Our goals for student learning at Gettysburg College are adapted from guidelines established by the American Psychological Association for the undergraduate psychology major. They include understanding not only the knowledge base in psychology, but also thinking critically about it and engaging in the process of gaining new knowledge.
Develop a knowledge base reflecting the breadth of psychological science. Students will demonstrate familiarity with the major concepts, theoretical perspectives, empirical findings, and historical trends in cognitive and brain sciences as well as social, personality, and developmental psychology.
Understand and put into practice psychological research methods. Students will design, conduct, analyze, and interpret empirical research addressing psychological questions.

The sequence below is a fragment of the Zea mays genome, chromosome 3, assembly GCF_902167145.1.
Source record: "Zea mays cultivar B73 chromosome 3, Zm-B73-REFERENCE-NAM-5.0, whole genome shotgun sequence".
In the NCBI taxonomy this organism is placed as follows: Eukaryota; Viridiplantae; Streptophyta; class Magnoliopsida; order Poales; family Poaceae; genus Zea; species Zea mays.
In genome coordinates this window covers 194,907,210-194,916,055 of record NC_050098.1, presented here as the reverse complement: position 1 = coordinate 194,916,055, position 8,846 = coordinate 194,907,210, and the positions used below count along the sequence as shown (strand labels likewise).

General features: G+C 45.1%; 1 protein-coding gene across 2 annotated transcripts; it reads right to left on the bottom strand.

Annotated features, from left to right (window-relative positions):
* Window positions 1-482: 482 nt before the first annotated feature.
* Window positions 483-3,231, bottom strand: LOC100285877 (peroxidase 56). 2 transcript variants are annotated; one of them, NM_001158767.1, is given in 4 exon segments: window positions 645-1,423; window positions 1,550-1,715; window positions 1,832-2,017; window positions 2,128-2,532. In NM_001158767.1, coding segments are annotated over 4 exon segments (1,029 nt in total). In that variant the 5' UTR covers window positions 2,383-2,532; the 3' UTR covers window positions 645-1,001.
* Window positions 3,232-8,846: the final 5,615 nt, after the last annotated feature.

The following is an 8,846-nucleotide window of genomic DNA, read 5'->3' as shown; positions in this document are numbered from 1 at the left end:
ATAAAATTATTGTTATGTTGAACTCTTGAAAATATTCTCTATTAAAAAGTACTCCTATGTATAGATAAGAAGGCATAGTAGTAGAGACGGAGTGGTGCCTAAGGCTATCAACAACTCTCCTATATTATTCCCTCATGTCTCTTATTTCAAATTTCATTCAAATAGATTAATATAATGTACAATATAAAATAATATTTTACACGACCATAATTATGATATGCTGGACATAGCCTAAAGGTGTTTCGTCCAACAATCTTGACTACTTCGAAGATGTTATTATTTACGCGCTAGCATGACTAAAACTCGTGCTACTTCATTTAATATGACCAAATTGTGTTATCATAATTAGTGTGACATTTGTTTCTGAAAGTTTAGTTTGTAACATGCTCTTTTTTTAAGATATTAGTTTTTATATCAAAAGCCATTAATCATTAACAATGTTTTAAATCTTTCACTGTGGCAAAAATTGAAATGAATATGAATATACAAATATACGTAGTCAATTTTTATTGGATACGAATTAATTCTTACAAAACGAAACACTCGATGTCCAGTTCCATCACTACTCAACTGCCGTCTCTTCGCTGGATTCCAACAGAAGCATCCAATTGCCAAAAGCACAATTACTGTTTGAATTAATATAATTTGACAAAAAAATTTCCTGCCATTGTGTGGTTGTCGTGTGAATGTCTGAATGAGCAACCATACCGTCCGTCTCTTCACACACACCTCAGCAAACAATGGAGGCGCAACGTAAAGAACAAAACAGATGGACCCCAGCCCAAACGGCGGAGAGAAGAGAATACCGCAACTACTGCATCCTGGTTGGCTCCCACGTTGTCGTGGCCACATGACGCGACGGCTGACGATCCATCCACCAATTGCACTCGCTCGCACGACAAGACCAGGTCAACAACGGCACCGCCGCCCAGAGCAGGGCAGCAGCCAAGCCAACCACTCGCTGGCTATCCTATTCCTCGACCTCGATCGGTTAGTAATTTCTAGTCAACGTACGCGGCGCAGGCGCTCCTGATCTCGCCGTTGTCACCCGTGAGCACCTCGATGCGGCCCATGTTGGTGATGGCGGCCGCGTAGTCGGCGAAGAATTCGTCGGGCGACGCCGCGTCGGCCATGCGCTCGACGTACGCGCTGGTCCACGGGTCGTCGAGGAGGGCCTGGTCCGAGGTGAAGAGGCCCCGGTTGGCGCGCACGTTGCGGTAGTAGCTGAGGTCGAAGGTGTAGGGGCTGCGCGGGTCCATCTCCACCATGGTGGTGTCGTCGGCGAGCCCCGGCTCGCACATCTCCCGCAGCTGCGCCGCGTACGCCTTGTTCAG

Think critically about psychological concepts and evidence. Students will use critical, creative, and scientific thinking to examine and solve problems related to behavior and mental processes.
Communicate effectively about psychological research in a variety of formats. Students will demonstrate effective writing skills and oral communication skills by reporting conceptual, methodological, and quantitative aspects of research accurately and clearly following the conventions of the American Psychological Association.
Recognize connections between psychological principles and personal and societal issues. Students will recognize and reflect on the role of psychological knowledge in the world, including identifying and following ethical principles in understanding how psychology can be applied to improve people’s lives.